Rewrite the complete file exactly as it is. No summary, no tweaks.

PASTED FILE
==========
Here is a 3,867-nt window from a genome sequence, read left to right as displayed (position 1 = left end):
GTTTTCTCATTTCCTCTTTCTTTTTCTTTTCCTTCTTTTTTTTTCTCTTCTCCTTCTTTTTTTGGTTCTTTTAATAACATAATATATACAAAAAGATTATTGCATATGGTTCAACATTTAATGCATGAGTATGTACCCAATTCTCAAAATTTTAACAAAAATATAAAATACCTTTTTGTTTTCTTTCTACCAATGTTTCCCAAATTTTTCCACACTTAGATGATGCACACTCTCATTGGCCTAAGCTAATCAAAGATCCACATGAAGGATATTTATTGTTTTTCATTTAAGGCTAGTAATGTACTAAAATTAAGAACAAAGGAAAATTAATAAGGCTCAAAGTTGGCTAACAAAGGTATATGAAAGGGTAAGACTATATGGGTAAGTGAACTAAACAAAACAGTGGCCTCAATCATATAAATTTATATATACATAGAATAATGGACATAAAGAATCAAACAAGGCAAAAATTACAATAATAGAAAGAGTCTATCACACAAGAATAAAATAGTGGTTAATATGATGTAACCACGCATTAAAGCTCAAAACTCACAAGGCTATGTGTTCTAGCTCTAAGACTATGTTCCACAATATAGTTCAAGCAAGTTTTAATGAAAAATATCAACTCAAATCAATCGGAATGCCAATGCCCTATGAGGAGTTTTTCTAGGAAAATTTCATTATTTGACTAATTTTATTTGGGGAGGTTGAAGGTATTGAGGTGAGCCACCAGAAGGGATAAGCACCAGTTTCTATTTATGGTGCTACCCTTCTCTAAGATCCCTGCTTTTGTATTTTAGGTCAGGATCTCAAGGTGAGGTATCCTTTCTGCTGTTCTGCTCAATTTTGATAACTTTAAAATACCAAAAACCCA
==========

Here is a 3,867-nt window from a genome sequence, read left to right as displayed (position 1 = left end):
GTTTTCTCATTTCCTCTTTCTTTTTCTTTTCCTTCTTTTTTTTTCTCTTCTCCTTCTTTTTTTGGTTCTTTTAATAACATAATATATACAAAAAGATTATTGCATATGGTTCAACATTTAATGCATGAGTATGTACCCAATTCTCAAAATTTTAACAAAAATATAAAATACCTTTTTGTTTTCTTTCTACCAATGTTTCCCAAATTTTTCCACACTTAGATGATGCACACTCTCATTGGCCTAAGCTAATCAAAGATCCACATGAAGGATATTTATTGTTTTTCATTTAAGGCTAGTAATGTACTAAAATTAAGAACAAAGGAAAATTAATAAGGCTCAAAGTTGGCTAACAAAGGTATATGAAAGGGTAAGACTATATGGGTAAGTGAACTAAACAAAACAGTGGCCTCAATCATATAAATTTATATATACATAGAATAATGGACATAAAGAATCAAACAAGGCAAAAATTACAATAATAGAAAGAGTCTATCACACAAGAATAAAATAGTGGTTAATATGATGTAACCACGCATTAAAGCTCAAAACTCACAAGGCTATGTGTTCTAGCTCTAAGACTATGTTCCACAATATAGTTCAAGCAAGTTTTAATGAAAAATATCAACTCAAATCAATCGGAATGCCAATGCCCTATGAGGAGTTTTTCTAGGAAAATTTCATTATTTGACTAATTTTATTTGGGGAGGTTGAAGGTATTGAGGTGAGCCACCAGAAGGGATAAGCACCAGTTTCTATTTATGGTGCTACCCTTCTCTAAGATCCCTGCTTTTGTATTTTAGGTCAGGATCTCAAGGTGAGGTATCCTTTCTGCTGTTCTGCTCAATTTTGATAACTTTAAAATACCAAAAACCCA